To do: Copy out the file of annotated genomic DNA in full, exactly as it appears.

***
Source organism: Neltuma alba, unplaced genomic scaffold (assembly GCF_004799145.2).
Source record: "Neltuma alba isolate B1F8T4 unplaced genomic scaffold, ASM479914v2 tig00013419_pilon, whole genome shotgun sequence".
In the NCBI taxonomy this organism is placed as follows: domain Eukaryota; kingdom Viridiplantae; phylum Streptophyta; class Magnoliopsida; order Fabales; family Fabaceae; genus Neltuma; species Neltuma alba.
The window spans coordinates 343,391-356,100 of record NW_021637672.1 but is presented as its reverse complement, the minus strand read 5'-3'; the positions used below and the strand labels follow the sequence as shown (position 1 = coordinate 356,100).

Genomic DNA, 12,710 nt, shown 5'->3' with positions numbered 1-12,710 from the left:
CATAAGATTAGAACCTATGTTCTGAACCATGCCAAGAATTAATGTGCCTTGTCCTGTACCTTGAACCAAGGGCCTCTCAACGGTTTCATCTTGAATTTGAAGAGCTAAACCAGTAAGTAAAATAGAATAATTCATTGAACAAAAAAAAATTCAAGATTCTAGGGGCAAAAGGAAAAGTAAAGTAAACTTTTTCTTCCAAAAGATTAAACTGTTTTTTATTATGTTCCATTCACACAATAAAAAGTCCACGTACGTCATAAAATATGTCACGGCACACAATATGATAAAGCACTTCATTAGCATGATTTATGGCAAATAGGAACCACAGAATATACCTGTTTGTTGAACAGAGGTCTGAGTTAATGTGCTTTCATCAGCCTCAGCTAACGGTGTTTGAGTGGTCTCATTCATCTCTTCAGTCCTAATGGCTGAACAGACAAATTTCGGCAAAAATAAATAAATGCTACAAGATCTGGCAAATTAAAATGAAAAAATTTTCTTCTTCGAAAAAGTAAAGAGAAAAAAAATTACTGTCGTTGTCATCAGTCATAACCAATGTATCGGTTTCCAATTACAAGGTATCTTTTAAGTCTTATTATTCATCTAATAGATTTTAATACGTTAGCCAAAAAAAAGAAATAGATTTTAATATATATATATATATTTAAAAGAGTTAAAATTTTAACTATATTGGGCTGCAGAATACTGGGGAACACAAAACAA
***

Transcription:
Source organism: Neltuma alba, unplaced genomic scaffold (assembly GCF_004799145.2).
Source record: "Neltuma alba isolate B1F8T4 unplaced genomic scaffold, ASM479914v2 tig00013419_pilon, whole genome shotgun sequence".
In the NCBI taxonomy this organism is placed as follows: domain Eukaryota; kingdom Viridiplantae; phylum Streptophyta; class Magnoliopsida; order Fabales; family Fabaceae; genus Neltuma; species Neltuma alba.
The window spans coordinates 343,391-356,100 of record NW_021637672.1 but is presented as its reverse complement, the minus strand read 5'-3'; the positions used below and the strand labels follow the sequence as shown (position 1 = coordinate 356,100).

Genomic DNA, 12,710 nt, shown 5'->3' with positions numbered 1-12,710 from the left:
CATAAGATTAGAACCTATGTTCTGAACCATGCCAAGAATTAATGTGCCTTGTCCTGTACCTTGAACCAAGGGCCTCTCAACGGTTTCATCTTGAATTTGAAGAGCTAAACCAGTAAGTAAAATAGAATAATTCATTGAACAAAAAAAAATTCAAGATTCTAGGGGCAAAAGGAAAAGTAAAGTAAACTTTTTCTTCCAAAAGATTAAACTGTTTTTTATTATGTTCCATTCACACAATAAAAAGTCCACGTACGTCATAAAATATGTCACGGCACACAATATGATAAAGCACTTCATTAGCATGATTTATGGCAAATAGGAACCACAGAATATACCTGTTTGTTGAACAGAGGTCTGAGTTAATGTGCTTTCATCAGCCTCAGCTAACGGTGTTTGAGTGGTCTCATTCATCTCTTCAGTCCTAATGGCTGAACAGACAAATTTCGGCAAAAATAAATAAATGCTACAAGATCTGGCAAATTAAAATGAAAAAATTTTCTTCTTCGAAAAAGTAAAGAGAAAAAAAATTACTGTCGTTGTCATCAGTCATAACCAATGTATCGGTTTCCAATTACAAGGTATCTTTTAAGTCTTATTATTCATCTAATAGATTTTAATACGTTAGCCAAAAAAAAGAAATAGATTTTAATATATATATATATATTTAAAAGAGTTAAAATTTTAACTATATTGGGCTGCAGAATACTGGGGAACACAAAACAA